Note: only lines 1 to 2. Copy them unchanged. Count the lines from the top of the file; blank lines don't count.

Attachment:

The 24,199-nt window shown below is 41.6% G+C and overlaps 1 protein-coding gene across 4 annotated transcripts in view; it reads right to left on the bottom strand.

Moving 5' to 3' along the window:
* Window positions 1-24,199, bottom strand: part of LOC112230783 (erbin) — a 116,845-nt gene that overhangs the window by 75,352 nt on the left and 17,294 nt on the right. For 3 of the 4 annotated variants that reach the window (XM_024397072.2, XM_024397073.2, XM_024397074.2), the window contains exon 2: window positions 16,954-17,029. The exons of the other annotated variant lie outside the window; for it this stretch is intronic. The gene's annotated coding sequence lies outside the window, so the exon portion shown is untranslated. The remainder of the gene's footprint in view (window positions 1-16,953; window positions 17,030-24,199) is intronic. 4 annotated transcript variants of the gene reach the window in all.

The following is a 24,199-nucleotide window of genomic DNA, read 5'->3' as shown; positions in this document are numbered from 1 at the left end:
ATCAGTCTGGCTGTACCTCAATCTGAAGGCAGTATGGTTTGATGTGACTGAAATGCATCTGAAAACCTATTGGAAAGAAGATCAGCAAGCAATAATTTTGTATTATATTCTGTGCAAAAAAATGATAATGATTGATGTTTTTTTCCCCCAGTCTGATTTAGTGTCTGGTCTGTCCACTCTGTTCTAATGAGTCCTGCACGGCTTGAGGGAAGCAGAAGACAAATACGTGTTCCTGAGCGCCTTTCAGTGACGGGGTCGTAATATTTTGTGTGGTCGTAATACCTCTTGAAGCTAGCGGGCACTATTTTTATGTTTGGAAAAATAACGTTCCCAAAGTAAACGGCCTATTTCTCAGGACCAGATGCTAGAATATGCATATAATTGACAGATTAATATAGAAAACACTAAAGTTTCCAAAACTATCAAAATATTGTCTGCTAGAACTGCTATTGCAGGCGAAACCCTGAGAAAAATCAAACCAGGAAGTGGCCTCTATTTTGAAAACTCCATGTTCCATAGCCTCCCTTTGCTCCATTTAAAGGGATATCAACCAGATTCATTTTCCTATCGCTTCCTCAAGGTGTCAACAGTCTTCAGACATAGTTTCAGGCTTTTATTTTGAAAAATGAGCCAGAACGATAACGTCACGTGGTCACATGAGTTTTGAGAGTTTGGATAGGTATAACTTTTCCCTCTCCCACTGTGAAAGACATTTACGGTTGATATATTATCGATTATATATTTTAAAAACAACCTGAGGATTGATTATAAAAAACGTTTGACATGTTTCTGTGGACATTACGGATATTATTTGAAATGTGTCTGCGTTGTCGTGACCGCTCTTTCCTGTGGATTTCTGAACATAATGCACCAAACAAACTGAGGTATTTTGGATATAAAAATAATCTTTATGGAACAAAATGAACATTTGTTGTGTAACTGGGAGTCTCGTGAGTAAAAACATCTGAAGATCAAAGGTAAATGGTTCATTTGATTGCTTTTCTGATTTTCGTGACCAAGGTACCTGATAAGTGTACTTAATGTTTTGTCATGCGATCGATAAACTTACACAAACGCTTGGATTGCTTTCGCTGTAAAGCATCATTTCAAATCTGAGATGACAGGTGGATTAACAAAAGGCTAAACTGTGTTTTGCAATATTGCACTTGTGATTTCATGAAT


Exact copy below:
The 24,199-nt window shown below is 41.6% G+C and overlaps 1 protein-coding gene across 4 annotated transcripts in view; it reads right to left on the bottom strand.

Moving 5' to 3' along the window: